What Does The 51% Attack Mean For A Trader?

If a person or organisation holds 51% or more of the mining or authentication capacity of a cryptocurrency system, this could make a cryptocurrency platform susceptible to a “51% attack”-referring to the abuse of the power that comes with such control. Such an attack can come when a group makes use of such authority to either originate activities that are invalid or refuse lawful activities.

The 51% attacks are extremely rare for both financial and logistical reasons, but they are not unthinkable. It is quite probable that the cryptocurrency will lose the confidence of society as well as at least part of its financial worth if a 51 percent attack is successful. In the following paragraphs, we will discuss several important components of the 51% attack that every dealer needs to be aware of.

51% Attack: Explanation and Illustrations

A cryptocurrency system is said to be vulnerable to a 51% attack if a single user or group manages to take possession of far more than 50% of the platform’s total computational or verification power. When one person or group has the most power over a cryptocurrency’s blockchain, they can initiate and change transactions.

The potential of a person or group possessing more than 50% of the total mining or processing capacity of a cryptocurrency such as Bitcoin is so remote that it is almost inconceivable. However, in theory, the 51 percent attacks may affect major cryptocurrencies; but this is very unlikely to happen. Attacks that use the 51% threshold are more likely to work on weaker cryptosystems because these networks either use less computing power or have authentication power that is more centralized.

The following are some instances of 51 percent attacks:

  • Bitcoin Gold, in the Year 2018: An attack was launched against Bitcoin Gold, a commodity that was initially founded on Bitcoin. This attack resulted in the loss of $18 million worth of Bitcoin Gold through cryptocurrency marketplaces.
  • In 2019, there was a 51% attack on the cryptocurrency Ethereum Classic, which is based on the Ethereum blockchain. 
  • An effective 51 percent attack may cause significant harm to a cryptocurrency’s credibility and reputation, in addition to measurable financial value loss. One or more attacks that use 51% of the network’s hashing power could cause the value of a cryptocurrency to go down.

How Is The 51% Attack Executed?

Although 51% of attacks are challenging to carry out in practice, the following outlines how they work in their most basic form:

The Ability To Mine Or Validate Anything Is Accumulated

Virtual currencies that run their own blockchain networks and employ the proof-of-work smart contract may be managed by amassing 51% of the overall cryptocurrency’s hashing or processing power. On the other hand, cryptocurrencies that run their blockchain networks using the proof-of-stake framework can be controlled by amassing 51% of the coin itself. For an attack to be successful 51% of the time, it is necessary to have 51% of the item in question.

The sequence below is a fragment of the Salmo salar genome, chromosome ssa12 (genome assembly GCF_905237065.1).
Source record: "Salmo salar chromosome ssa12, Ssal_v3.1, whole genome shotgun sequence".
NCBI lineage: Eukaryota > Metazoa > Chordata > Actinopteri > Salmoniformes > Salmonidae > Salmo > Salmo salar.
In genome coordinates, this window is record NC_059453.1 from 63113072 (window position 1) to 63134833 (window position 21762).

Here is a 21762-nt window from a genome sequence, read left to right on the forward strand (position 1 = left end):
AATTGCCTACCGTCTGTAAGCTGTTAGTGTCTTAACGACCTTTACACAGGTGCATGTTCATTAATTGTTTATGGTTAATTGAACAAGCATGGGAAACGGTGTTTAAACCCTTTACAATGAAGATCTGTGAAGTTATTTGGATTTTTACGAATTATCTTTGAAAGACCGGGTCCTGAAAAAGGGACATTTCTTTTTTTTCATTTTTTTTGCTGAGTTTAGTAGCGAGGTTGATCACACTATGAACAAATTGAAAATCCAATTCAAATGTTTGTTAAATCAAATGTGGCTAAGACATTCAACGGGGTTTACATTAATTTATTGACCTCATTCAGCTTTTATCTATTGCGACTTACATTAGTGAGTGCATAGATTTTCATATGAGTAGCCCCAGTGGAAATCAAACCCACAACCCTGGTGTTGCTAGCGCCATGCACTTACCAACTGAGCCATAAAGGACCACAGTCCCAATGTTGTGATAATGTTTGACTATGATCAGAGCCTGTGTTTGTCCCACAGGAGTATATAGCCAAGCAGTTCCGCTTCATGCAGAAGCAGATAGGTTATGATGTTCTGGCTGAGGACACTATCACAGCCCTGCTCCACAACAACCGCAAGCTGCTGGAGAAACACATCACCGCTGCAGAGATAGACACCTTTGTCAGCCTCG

Note: A miner or regulator would need a huge amount of computational power or a large amount of money invested in the cryptocurrency being attacked in order to pull off a 51% attack.

Irrespective of the sort of consensus mechanism being used, it is impossible to collect this amount of energy, whether it be in the form of computational resources or validator power. Possessing 51% of a virtual currency is financially impossible, as is attempting to regulate 51% of the mining equipment and reimburse for 51% of the power consumption of a huge cryptocurrency system.

Managing 51% of the mining equipment as well as reimbursing for 51% of the power consumption of a sizable cryptocurrency system has been both incredibly costly and operationally unviable. The control of a cryptographic network may remain decentralised thanks to the inherent restrictions that come with the technology.

The Miner or Validator seizes control of the 51% attack.

If a person or group can start taking command of more than 51% of a system by any means, they may use their mining or validation ability to prevent legal activities from going through while allowing illegitimate activities to pass through. The miner or regulator can also have the ability to rearrange the blocks that are included on the blockchain that is used by the cryptocurrency.

Changes Have Been Made To The Crypto Network

If a miner or regulator controls 51% of the assets used by a cryptocurrency network, they can reroute operations, double-spend cash, and eventually steal cryptocurrency from the system. The miner or validator hasn’t stolen anything until they’ve traded their illegally earned cryptocurrency winnings for the next cryptocurrency.

As a Concluding Remark

Regular traders are not required to fear excessively regarding 51% attacks if they mainly engage in the biggest digital currencies, which frequently have much more robust blockchain networks. This is due to the fact that major cryptocurrencies, such as Bitcoin, account for the vast majority of the market or exchanges like bitcoin circuit. It is simply not possible to launch a 51% attack on the cryptocurrencies with the highest market values and increase adoption because the costs and resources required to do so are far too high. A 51% assault on a large cryptocurrency is something that could only be considered seriously by state-sponsored criminal gangs.

You may reduce the likelihood of having to cope with a 51 percent attack by minimising the proportion of your cryptocurrency holdings that are invested in less well-established but potentially dangerous cryptocurrencies. Understanding what a 51% attack is and how it works is a wonderful first step in reducing the possibility that your cryptocurrency will ever be subject to one.